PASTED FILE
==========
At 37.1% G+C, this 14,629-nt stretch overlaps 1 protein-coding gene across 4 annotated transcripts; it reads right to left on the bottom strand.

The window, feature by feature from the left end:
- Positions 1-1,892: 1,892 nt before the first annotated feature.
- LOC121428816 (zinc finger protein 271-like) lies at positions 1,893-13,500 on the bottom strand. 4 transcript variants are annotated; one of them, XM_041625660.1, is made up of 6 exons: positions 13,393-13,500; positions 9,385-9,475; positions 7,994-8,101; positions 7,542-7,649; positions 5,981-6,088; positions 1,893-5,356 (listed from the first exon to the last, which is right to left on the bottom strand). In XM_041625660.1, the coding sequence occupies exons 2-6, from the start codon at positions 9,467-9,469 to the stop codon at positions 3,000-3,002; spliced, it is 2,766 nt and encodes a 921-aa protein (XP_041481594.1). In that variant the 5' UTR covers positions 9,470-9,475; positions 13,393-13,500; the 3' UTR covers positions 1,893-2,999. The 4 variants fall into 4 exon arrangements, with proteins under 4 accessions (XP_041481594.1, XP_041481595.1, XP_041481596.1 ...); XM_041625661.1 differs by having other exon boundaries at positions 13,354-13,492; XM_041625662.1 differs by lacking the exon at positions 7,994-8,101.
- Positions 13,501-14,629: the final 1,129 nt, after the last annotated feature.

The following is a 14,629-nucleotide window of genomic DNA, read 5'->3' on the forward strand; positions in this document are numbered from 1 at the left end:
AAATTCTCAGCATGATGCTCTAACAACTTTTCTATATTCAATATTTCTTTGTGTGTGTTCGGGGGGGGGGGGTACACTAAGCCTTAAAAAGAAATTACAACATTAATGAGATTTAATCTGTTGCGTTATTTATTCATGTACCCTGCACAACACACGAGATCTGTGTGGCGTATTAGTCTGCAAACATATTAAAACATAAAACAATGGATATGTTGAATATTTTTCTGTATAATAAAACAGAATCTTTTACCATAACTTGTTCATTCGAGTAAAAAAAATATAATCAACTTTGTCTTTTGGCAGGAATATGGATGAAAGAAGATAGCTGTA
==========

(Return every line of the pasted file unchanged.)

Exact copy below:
At 37.1% G+C, this 14,629-nt stretch overlaps 1 protein-coding gene across 4 annotated transcripts; it reads right to left on the bottom strand.

The window, feature by feature from the left end:
- Positions 1-1,892: 1,892 nt before the first annotated feature.
- LOC121428816 (zinc finger protein 271-like) lies at positions 1,893-13,500 on the bottom strand. 4 transcript variants are annotated; one of them, XM_041625660.1, is made up of 6 exons: positions 13,393-13,500; positions 9,385-9,475; positions 7,994-8,101; positions 7,542-7,649; positions 5,981-6,088; positions 1,893-5,356 (listed from the first exon to the last, which is right to left on the bottom strand). In XM_041625660.1, the coding sequence occupies exons 2-6, from the start codon at positions 9,467-9,469 to the stop codon at positions 3,000-3,002; spliced, it is 2,766 nt and encodes a 921-aa protein (XP_041481594.1). In that variant the 5' UTR covers positions 9,470-9,475; positions 13,393-13,500; the 3' UTR covers positions 1,893-2,999. The 4 variants fall into 4 exon arrangements, with proteins under 4 accessions (XP_041481594.1, XP_041481595.1, XP_041481596.1 ...); XM_041625661.1 differs by having other exon boundaries at positions 13,354-13,492; XM_041625662.1 differs by lacking the exon at positions 7,994-8,101.
- Positions 13,501-14,629: the final 1,129 nt, after the last annotated feature.

The following is a 14,629-nucleotide window of genomic DNA, read 5'->3' on the forward strand; positions in this document are numbered from 1 at the left end:
AAATTCTCAGCATGATGCTCTAACAACTTTTCTATATTCAATATTTCTTTGTGTGTGTTCGGGGGGGGGGGGTACACTAAGCCTTAAAAAGAAATTACAACATTAATGAGATTTAATCTGTTGCGTTATTTATTCATGTACCCTGCACAACACACGAGATCTGTGTGGCGTATTAGTCTGCAAACATATTAAAACATAAAACAATGGATATGTTGAATATTTTTCTGTATAATAAAACAGAATCTTTTACCATAACTTGTTCATTCGAGTAAAAAAAATATAATCAACTTTGTCTTTTGGCAGGAATATGGATGAAAGAAGATAGCTGTA